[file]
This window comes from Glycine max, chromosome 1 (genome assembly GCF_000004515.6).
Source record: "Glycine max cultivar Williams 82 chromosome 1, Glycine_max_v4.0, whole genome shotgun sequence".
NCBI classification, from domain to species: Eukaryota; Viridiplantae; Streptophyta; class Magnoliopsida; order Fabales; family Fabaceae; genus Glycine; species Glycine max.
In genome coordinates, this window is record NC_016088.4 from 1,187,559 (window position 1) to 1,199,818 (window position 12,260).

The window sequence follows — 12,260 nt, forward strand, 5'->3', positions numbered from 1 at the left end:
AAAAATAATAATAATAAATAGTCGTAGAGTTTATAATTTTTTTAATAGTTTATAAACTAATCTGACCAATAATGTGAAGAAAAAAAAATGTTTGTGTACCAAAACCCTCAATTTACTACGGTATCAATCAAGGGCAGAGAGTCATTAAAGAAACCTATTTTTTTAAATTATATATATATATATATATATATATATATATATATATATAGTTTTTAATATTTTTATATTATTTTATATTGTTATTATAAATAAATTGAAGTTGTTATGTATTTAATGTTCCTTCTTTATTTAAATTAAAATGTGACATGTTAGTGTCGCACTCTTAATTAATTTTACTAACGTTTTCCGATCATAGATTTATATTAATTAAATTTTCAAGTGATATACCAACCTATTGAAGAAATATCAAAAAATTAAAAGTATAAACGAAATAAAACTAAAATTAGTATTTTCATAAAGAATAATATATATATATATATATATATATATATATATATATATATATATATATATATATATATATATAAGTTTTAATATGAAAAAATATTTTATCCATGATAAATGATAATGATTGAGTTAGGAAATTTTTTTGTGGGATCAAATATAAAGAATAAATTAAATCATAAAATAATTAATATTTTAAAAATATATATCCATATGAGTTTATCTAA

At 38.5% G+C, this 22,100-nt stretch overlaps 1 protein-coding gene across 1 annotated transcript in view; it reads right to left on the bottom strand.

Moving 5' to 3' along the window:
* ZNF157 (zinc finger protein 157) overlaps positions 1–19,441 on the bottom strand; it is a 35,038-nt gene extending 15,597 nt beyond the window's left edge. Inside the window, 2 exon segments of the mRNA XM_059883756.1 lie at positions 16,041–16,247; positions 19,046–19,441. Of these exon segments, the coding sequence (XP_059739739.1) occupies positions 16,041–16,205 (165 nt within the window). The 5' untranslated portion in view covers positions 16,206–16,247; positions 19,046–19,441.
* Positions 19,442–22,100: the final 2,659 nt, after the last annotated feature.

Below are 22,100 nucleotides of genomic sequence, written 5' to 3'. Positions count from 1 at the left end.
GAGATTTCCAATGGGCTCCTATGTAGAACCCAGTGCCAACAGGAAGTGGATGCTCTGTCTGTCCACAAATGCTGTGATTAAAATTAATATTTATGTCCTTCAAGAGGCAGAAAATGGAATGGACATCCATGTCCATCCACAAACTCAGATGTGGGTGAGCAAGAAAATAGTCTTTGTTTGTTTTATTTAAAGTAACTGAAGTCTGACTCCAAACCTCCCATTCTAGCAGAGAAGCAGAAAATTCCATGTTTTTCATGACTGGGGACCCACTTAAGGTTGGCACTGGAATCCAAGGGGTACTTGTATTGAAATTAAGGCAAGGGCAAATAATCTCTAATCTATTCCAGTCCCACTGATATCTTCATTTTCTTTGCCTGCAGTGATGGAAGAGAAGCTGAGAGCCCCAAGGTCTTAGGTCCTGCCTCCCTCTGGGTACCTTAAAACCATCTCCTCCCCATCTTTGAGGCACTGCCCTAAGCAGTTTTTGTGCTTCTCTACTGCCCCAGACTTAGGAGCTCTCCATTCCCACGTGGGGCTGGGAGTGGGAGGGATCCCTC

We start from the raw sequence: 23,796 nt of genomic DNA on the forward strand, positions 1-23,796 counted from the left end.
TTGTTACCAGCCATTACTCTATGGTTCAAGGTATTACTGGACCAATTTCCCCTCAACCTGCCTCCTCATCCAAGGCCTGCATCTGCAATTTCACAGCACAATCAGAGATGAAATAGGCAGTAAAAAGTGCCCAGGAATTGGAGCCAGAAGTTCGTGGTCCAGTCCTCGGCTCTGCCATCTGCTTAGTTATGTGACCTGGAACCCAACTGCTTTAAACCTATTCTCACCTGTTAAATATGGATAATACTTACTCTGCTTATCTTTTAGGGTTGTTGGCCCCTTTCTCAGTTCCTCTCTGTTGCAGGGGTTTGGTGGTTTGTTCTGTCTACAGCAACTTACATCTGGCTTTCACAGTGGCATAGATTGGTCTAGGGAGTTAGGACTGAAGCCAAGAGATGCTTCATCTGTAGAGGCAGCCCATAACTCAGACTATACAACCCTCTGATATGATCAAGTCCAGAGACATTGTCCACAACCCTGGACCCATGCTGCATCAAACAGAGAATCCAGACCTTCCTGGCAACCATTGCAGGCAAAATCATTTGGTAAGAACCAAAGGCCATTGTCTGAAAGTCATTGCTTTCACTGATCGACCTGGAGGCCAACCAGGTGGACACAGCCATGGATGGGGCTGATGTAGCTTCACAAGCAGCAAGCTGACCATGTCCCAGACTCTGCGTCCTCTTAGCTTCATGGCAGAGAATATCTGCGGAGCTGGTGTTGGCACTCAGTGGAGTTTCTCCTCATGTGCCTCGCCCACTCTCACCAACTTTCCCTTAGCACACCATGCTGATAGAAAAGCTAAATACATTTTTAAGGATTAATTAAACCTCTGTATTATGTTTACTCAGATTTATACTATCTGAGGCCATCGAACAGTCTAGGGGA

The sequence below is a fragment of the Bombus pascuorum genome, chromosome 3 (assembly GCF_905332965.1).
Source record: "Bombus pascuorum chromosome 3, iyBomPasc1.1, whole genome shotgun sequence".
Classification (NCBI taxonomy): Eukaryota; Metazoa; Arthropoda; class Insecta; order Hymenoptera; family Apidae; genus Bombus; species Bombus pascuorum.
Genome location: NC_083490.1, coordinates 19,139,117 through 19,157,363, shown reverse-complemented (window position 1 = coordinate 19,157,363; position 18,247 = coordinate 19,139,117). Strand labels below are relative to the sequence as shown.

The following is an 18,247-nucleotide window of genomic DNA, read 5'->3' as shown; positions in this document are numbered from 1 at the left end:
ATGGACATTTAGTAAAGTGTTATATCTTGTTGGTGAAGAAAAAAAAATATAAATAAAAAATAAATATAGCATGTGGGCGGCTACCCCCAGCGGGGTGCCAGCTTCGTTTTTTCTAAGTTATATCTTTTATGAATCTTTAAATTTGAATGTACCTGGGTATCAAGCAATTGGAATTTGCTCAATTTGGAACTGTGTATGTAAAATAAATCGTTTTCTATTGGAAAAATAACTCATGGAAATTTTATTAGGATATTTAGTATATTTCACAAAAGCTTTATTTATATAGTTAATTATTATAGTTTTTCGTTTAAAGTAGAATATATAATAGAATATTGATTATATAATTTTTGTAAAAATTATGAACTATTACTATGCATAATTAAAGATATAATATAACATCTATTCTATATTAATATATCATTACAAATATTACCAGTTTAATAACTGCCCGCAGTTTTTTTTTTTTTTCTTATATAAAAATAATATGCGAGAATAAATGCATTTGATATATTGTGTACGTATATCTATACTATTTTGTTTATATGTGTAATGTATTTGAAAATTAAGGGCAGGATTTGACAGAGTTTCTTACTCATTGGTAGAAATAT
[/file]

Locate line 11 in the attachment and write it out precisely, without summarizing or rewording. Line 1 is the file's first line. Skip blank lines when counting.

Below are 22,100 nucleotides of genomic sequence, written 5' to 3'. Positions count from 1 at the left end.